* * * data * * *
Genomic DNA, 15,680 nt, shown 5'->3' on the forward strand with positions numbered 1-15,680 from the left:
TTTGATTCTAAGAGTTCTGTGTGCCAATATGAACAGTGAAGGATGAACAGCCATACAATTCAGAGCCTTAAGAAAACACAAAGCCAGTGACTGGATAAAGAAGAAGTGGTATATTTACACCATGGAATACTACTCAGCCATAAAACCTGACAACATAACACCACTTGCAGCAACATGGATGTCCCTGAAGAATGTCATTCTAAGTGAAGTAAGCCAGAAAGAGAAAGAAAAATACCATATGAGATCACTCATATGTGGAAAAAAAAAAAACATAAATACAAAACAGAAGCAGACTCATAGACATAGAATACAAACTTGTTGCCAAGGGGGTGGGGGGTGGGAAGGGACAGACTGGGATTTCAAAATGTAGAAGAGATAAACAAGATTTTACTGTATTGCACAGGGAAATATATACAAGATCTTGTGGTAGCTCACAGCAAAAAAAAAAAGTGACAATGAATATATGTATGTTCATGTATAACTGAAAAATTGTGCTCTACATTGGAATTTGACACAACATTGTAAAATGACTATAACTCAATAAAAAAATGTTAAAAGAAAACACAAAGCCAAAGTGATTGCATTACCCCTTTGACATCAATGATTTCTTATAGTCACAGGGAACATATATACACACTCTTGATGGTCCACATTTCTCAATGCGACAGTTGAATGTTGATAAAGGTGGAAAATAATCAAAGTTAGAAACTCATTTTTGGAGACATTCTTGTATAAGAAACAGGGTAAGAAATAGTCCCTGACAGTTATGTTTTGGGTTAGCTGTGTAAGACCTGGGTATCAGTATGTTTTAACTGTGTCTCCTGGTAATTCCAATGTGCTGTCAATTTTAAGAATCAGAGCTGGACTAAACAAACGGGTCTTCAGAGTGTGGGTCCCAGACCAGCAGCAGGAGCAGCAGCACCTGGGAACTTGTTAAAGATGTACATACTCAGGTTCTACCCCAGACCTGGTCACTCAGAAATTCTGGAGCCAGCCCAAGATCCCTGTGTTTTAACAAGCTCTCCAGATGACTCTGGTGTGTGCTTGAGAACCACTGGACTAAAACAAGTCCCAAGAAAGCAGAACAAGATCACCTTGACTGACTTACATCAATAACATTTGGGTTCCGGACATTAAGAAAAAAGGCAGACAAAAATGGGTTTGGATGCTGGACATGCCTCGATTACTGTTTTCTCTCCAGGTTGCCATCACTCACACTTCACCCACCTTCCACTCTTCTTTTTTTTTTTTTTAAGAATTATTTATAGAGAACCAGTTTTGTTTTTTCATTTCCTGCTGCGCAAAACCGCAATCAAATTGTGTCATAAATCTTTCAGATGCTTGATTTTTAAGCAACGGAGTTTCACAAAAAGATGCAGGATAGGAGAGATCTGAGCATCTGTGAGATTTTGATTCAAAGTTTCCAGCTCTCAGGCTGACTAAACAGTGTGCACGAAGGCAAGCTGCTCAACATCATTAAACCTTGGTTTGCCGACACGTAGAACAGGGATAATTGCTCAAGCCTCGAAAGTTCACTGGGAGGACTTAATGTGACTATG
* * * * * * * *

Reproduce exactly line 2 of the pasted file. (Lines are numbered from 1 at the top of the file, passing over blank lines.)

TTTGATTCTAAGAGTTCTGTGTGCCAATATGAACAGTGAAGGATGAACAGCCATACAATTCAGAGCCTTAAGAAAACACAAAGCCAGTGACTGGATAAAGAAGAAGTGGTATATTTACACCATGGAATACTACTCAGCCATAAAACCTGACAACATAACACCACTTGCAGCAACATGGATGTCCCTGAAGAATGTCATTCTAAGTGAAGTAAGCCAGAAAGAGAAAGAAAAATACCATATGAGATCACTCATATGTGGAAAAAAAAAAAACATAAATACAAAACAGAAGCAGACTCATAGACATAGAATACAAACTTGTTGCCAAGGGGGTGGGGGGTGGGAAGGGACAGACTGGGATTTCAAAATGTAGAAGAGATAAACAAGATTTTACTGTATTGCACAGGGAAATATATACAAGATCTTGTGGTAGCTCACAGCAAAAAAAAAAAGTGACAATGAATATATGTATGTTCATGTATAACTGAAAAATTGTGCTCTACATTGGAATTTGACACAACATTGTAAAATGACTATAACTCAATAAAAAAATGTTAAAAGAAAACACAAAGCCAAAGTGATTGCATTACCCCTTTGACATCAATGATTTCTTATAGTCACAGGGAACATATATACACACTCTTGATGGTCCACATTTCTCAATGCGACAGTTGAATGTTGATAAAGGTGGAAAATAATCAAAGTTAGAAACTCATTTTTGGAGACATTCTTGTATAAGAAACAGGGTAAGAAATAGTCCCTGACAGTTATGTTTTGGGTTAGCTGTGTAAGACCTGGGTATCAGTATGTTTTAACTGTGTCTCCTGGTAATTCCAATGTGCTGTCAATTTTAAGAATCAGAGCTGGACTAAACAAACGGGTCTTCAGAGTGTGGGTCCCAGACCAGCAGCAGGAGCAGCAGCACCTGGGAACTTGTTAAAGATGTACATACTCAGGTTCTACCCCAGACCTGGTCACTCAGAAATTCTGGAGCCAGCCCAAGATCCCTGTGTTTTAACAAGCTCTCCAGATGACTCTGGTGTGTGCTTGAGAACCACTGGACTAAAACAAGTCCCAAGAAAGCAGAACAAGATCACCTTGACTGACTTACATCAATAACATTTGGGTTCCGGACATTAAGAAAAAAGGCAGACAAAAATGGGTTTGGATGCTGGACATGCCTCGATTACTGTTTTCTCTCCAGGTTGCCATCACTCACACTTCACCCACCTTCCACTCTTCTTTTTTTTTTTTTTAAGAATTATTTATAGAGAACCAGTTTTGTTTTTTCATTTCCTGCTGCGCAAAACCGCAATCAAATTGTGTCATAAATCTTTCAGATGCTTGATTTTTAAGCAACGGAGTTTCACAAAAAGATGCAGGATAGGAGAGATCTGAGCATCTGTGAGATTTTGATTCAAAGTTTCCAGCTCTCAGGCTGACTAAACAGTGTGCACGAAGGCAAGCTGCTCAACATCATTAAACCTTGGTTTGCCGACACGTAGAACAGGGATAATTGCTCAAGCCTCGAAAGTTCACTGGGAGGACTTAATGTGACTATG